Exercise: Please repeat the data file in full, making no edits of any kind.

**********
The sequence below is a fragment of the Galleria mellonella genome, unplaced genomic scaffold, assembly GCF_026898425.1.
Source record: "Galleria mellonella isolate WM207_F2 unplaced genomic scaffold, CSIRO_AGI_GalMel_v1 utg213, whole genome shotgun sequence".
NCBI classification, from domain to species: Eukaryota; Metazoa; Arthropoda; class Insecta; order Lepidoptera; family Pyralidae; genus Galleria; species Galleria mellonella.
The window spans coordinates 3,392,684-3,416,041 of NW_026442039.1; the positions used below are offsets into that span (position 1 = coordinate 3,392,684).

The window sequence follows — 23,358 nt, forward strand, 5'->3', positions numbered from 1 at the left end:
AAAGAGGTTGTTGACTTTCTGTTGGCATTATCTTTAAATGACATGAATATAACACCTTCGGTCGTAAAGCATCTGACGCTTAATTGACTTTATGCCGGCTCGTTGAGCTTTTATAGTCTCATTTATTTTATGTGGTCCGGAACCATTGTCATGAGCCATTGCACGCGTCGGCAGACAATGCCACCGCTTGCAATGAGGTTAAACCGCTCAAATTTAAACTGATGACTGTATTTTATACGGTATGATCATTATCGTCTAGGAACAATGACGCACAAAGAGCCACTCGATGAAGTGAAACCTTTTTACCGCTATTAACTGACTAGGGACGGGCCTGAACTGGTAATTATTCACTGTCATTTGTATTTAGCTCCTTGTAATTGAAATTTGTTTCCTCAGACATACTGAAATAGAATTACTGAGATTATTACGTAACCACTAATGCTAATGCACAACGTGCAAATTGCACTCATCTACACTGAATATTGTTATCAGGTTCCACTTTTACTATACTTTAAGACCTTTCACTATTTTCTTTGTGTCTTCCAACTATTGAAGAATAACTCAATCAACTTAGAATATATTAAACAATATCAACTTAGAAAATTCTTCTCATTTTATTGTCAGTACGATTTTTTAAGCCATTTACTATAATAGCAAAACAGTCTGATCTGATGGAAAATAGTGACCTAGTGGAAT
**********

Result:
The sequence below is a fragment of the Galleria mellonella genome, unplaced genomic scaffold, assembly GCF_026898425.1.
Source record: "Galleria mellonella isolate WM207_F2 unplaced genomic scaffold, CSIRO_AGI_GalMel_v1 utg213, whole genome shotgun sequence".
NCBI classification, from domain to species: Eukaryota; Metazoa; Arthropoda; class Insecta; order Lepidoptera; family Pyralidae; genus Galleria; species Galleria mellonella.
The window spans coordinates 3,392,684-3,416,041 of NW_026442039.1; the positions used below are offsets into that span (position 1 = coordinate 3,392,684).

The window sequence follows — 23,358 nt, forward strand, 5'->3', positions numbered from 1 at the left end:
AAAGAGGTTGTTGACTTTCTGTTGGCATTATCTTTAAATGACATGAATATAACACCTTCGGTCGTAAAGCATCTGACGCTTAATTGACTTTATGCCGGCTCGTTGAGCTTTTATAGTCTCATTTATTTTATGTGGTCCGGAACCATTGTCATGAGCCATTGCACGCGTCGGCAGACAATGCCACCGCTTGCAATGAGGTTAAACCGCTCAAATTTAAACTGATGACTGTATTTTATACGGTATGATCATTATCGTCTAGGAACAATGACGCACAAAGAGCCACTCGATGAAGTGAAACCTTTTTACCGCTATTAACTGACTAGGGACGGGCCTGAACTGGTAATTATTCACTGTCATTTGTATTTAGCTCCTTGTAATTGAAATTTGTTTCCTCAGACATACTGAAATAGAATTACTGAGATTATTACGTAACCACTAATGCTAATGCACAACGTGCAAATTGCACTCATCTACACTGAATATTGTTATCAGGTTCCACTTTTACTATACTTTAAGACCTTTCACTATTTTCTTTGTGTCTTCCAACTATTGAAGAATAACTCAATCAACTTAGAATATATTAAACAATATCAACTTAGAAAATTCTTCTCATTTTATTGTCAGTACGATTTTTTAAGCCATTTACTATAATAGCAAAACAGTCTGATCTGATGGAAAATAGTGACCTAGTGGAAT